Friday, May 13, 2011

The readability of user warning messages

Looking at the talk pages on the English Wikipedia I got the impression that the standard user warning messages are terribly difficult to understand. First impressions can be deceiving though, so I decided to investigate.

The English Wikipedia catalogues 405 different warning messages (there are some duplicates in that count) that can be sent to users who commit any of the scores of possible transgressions. As a comparison, there are only 137 so called barnstars used to congratulate users for their achievements.

To determine how readable these are, I looked at 105 of these messages and calculated their readability scores (the raw data is available here). The standard readability formulas take into account the length of sentences and the length of words (either as the number of characters or syllables in them) and using a formula give a prediction of the number of years of formal education one would need to understand them (this is the “grade level” based on the US education system).

Readability is not really an exact science, different formulas give slightly different weights to the length of words and sentences and there are a number of other factors that influence the comprehensibility of a text – for example, the frequency of difficult words, the use of multiple negation, etc. – that the formulas don’t take into account1. Nevertheless, readability formulas give a comparable indication of the difficulty of different texts.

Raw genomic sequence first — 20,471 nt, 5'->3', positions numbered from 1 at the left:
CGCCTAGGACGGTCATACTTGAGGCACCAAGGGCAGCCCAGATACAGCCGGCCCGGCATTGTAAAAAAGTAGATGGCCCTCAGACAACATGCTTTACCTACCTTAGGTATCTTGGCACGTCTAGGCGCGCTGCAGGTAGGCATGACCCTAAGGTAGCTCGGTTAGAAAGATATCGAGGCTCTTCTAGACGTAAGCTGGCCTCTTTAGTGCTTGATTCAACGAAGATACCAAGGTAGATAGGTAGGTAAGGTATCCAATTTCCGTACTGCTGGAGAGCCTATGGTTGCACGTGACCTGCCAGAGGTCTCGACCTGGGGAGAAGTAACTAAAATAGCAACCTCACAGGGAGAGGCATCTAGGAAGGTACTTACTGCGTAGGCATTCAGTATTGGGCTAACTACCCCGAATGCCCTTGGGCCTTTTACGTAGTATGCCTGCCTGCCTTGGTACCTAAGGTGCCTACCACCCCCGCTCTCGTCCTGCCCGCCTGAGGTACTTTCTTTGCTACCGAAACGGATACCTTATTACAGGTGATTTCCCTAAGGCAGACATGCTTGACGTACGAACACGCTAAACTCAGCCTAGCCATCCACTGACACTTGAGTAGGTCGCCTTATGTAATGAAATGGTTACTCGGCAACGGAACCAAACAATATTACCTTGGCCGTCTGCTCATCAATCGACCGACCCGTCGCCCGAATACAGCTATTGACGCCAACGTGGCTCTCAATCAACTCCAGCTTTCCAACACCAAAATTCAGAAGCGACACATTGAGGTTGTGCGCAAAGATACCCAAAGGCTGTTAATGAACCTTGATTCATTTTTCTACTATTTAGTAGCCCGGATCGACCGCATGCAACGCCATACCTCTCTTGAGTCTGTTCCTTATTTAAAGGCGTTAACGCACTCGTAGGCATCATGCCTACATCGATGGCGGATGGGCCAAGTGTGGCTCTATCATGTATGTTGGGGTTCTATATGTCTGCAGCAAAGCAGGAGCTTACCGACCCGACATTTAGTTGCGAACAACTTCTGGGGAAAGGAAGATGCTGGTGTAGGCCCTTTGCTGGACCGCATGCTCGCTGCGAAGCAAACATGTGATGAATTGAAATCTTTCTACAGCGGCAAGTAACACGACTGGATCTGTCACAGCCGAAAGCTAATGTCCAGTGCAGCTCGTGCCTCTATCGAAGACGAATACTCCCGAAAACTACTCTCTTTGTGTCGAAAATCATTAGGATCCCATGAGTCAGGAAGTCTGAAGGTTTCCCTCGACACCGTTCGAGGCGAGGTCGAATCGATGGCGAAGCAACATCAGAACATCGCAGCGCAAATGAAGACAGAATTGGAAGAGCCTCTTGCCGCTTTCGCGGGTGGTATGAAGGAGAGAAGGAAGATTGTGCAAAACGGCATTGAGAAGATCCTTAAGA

The readability of various categories of user warnings, based on the SMOG formula

The results show that on average it would take an American student 12 years of study (i.e. graduating high school) to understand these warning messages. This level seems appropriate for an encyclopedia.2

The averages, however, mask the outliers. The least readable message in the sample was the notice people get when they are blocked to enforce a decision by the English Wikipedia’s arbitration committee would need about 18 and a half years of education to understand on the first reading. Running up are some of the more commonly appearing templates that warn users that their article is nominated for deletion or breaches copyrights.

SMOG index (years of education needed to understand text)
Block to enforce arbitration decision 18,49
Warning that the user has added copyrighted material 17,23
Warning that the user has added a link to copyrighted material 16,86
User's article is proposed for deletion 16,64
Final warning that the user not remove maintenance templates 16,42
User's article nominated for deletion 15,45
User's article proposed for deletion 15,42
User blocked for advertising or self-promoting 15,25
User's article speedily deleted for spam 14,75
Warning that the user not assume ownership of articles 14,62

In conclusion, the warning messages aren’t unreasonably unreadable, although the various deletion notices, especially the ones concerned with copyright are written in a way that is too difficult to understand by the average user. At this point it is only a hunch, that the most commonly used messages are among the most difficult to comprehend.

1 Studies have confirmed that the inclusion of other factors in the formula contributes more work than it improves the results. [1]
2 According to the UNU-Merit user survey, 88% of the users have finished secondary education. [2]

1 comment:

  1. This is so great! What fantastic work.